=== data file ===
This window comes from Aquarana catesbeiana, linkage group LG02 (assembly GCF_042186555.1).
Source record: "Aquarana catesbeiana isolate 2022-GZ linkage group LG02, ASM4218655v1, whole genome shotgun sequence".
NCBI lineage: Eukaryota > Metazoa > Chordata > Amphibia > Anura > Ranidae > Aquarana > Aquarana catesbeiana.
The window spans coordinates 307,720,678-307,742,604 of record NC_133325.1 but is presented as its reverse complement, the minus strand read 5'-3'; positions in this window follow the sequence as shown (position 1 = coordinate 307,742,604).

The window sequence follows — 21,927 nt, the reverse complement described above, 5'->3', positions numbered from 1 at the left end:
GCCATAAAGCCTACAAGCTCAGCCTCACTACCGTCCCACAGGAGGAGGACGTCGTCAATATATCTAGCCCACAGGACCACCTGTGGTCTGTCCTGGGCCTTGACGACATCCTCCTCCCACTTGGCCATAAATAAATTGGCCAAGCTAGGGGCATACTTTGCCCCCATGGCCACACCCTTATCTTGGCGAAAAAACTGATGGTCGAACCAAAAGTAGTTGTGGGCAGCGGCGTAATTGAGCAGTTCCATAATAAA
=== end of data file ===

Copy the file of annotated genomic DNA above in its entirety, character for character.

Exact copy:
This window comes from Aquarana catesbeiana, linkage group LG02 (assembly GCF_042186555.1).
Source record: "Aquarana catesbeiana isolate 2022-GZ linkage group LG02, ASM4218655v1, whole genome shotgun sequence".
NCBI lineage: Eukaryota > Metazoa > Chordata > Amphibia > Anura > Ranidae > Aquarana > Aquarana catesbeiana.
The window spans coordinates 307,720,678-307,742,604 of record NC_133325.1 but is presented as its reverse complement, the minus strand read 5'-3'; positions in this window follow the sequence as shown (position 1 = coordinate 307,742,604).

The window sequence follows — 21,927 nt, the reverse complement described above, 5'->3', positions numbered from 1 at the left end:
GCCATAAAGCCTACAAGCTCAGCCTCACTACCGTCCCACAGGAGGAGGACGTCGTCAATATATCTAGCCCACAGGACCACCTGTGGTCTGTCCTGGGCCTTGACGACATCCTCCTCCCACTTGGCCATAAATAAATTGGCCAAGCTAGGGGCATACTTTGCCCCCATGGCCACACCCTTATCTTGGCGAAAAAACTGATGGTCGAACCAAAAGTAGTTGTGGGCAGCGGCGTAATTGAGCAGTTCCATAATAAA